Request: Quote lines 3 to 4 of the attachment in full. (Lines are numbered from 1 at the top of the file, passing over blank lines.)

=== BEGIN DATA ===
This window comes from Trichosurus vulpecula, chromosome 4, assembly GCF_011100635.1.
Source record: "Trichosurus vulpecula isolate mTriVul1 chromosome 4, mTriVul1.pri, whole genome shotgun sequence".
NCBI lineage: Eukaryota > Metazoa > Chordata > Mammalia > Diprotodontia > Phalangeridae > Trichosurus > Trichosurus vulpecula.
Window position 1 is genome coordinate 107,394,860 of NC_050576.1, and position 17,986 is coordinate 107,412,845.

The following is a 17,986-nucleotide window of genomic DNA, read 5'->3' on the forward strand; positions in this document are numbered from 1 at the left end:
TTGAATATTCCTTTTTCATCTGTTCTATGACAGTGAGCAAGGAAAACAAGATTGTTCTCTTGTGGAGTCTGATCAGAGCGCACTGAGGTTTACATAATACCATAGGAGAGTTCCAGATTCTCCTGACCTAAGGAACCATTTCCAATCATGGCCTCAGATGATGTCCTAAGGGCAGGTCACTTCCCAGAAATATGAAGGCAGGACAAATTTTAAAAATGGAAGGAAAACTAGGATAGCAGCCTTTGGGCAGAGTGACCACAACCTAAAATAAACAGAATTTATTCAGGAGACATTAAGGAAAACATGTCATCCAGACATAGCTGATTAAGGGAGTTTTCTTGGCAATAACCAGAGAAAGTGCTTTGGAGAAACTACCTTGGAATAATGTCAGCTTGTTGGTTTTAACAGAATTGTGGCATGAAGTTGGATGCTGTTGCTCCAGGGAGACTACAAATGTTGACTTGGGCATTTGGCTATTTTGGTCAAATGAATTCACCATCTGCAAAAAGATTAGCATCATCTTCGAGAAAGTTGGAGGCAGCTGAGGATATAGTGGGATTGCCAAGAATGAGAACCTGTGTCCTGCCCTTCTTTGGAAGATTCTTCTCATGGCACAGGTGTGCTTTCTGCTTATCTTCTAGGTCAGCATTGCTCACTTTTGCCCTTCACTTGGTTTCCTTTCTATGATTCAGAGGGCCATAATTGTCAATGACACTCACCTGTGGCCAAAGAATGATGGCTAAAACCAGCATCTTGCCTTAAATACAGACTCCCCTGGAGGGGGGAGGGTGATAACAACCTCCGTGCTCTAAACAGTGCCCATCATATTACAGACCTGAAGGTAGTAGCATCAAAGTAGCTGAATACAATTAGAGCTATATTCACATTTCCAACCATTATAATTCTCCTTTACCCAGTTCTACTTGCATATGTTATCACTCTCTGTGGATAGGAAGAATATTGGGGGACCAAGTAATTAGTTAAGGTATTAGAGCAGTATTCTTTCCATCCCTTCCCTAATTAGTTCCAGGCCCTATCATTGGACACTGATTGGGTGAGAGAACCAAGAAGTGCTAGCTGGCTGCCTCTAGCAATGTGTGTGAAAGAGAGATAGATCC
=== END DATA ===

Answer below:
NCBI lineage: Eukaryota > Metazoa > Chordata > Mammalia > Diprotodontia > Phalangeridae > Trichosurus > Trichosurus vulpecula.
Window position 1 is genome coordinate 107,394,860 of NC_050576.1, and position 17,986 is coordinate 107,412,845.